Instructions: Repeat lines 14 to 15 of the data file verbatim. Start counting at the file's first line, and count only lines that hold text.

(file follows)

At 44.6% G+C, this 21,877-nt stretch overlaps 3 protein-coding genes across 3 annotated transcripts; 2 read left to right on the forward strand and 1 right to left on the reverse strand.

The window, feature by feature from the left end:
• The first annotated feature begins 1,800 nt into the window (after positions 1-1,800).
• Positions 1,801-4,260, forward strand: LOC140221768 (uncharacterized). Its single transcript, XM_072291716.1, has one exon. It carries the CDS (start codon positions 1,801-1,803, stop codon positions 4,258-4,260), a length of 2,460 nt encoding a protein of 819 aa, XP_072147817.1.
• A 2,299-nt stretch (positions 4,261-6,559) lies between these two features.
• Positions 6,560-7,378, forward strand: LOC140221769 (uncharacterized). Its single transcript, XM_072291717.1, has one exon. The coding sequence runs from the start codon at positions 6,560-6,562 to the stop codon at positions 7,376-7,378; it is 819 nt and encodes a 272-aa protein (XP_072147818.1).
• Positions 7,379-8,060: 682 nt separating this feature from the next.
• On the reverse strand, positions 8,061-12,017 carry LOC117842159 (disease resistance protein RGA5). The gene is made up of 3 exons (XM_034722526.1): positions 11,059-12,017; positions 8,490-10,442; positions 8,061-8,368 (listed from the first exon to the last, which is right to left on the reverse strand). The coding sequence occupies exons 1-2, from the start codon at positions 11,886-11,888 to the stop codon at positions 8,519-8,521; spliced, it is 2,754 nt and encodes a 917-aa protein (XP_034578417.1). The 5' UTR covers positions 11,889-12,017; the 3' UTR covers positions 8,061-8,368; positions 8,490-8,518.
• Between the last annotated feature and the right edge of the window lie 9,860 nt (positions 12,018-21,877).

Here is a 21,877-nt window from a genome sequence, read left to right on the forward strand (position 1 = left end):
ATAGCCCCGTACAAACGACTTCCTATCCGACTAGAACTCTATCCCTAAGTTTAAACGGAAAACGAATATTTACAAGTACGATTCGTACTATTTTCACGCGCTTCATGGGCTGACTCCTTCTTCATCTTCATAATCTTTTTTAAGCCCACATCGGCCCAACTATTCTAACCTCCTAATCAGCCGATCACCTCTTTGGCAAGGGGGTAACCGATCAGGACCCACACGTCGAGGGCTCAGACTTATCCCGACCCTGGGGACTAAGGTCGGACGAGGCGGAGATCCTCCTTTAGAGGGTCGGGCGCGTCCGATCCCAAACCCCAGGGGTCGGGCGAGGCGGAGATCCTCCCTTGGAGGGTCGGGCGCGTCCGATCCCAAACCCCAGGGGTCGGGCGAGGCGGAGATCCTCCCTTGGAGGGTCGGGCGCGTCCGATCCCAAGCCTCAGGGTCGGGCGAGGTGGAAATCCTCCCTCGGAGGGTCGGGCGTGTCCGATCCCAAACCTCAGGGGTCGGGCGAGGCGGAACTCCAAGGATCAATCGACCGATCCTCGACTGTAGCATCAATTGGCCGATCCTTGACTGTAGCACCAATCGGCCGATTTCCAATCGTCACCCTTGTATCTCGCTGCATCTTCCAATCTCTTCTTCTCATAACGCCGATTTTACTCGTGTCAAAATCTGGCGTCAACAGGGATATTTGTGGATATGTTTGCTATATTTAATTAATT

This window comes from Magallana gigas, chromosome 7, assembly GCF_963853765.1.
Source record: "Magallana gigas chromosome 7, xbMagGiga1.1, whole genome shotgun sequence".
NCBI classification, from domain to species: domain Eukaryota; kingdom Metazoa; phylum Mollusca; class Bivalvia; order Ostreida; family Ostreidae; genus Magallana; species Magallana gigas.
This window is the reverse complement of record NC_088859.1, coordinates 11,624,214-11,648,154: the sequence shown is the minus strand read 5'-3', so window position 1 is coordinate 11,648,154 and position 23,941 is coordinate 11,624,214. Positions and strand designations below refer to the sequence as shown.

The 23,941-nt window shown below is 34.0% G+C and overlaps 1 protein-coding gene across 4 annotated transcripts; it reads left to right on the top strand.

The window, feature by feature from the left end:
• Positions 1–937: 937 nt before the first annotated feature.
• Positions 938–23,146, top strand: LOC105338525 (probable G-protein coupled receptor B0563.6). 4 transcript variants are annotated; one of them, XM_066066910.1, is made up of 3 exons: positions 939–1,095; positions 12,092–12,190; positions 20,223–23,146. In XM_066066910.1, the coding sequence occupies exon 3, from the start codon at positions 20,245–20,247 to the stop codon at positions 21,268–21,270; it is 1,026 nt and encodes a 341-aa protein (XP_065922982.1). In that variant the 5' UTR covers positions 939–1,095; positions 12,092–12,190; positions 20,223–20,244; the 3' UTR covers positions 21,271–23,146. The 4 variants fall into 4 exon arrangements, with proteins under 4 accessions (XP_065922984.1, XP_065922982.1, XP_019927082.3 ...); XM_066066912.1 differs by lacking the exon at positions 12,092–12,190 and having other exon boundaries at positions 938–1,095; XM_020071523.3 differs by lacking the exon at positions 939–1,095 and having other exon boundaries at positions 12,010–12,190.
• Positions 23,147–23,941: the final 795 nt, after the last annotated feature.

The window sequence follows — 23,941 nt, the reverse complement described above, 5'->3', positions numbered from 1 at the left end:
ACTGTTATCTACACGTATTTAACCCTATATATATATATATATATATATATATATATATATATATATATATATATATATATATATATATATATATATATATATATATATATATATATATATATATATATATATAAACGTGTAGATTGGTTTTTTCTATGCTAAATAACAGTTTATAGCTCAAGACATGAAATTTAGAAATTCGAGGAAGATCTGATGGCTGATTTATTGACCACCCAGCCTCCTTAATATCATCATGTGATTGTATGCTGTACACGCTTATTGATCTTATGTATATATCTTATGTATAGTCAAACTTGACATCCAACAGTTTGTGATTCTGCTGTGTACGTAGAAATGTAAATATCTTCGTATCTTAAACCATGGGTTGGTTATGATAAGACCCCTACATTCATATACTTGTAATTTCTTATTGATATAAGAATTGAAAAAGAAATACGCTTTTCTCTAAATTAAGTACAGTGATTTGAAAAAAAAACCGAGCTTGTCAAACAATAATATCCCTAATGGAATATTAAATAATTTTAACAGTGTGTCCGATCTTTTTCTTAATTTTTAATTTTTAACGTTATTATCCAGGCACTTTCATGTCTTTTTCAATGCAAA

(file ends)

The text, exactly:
NCBI classification, from domain to species: domain Eukaryota; kingdom Metazoa; phylum Mollusca; class Bivalvia; order Ostreida; family Ostreidae; genus Magallana; species Magallana gigas.
This window is the reverse complement of record NC_088859.1, coordinates 11,624,214-11,648,154: the sequence shown is the minus strand read 5'-3', so window position 1 is coordinate 11,648,154 and position 23,941 is coordinate 11,624,214. Positions and strand designations below refer to the sequence as shown.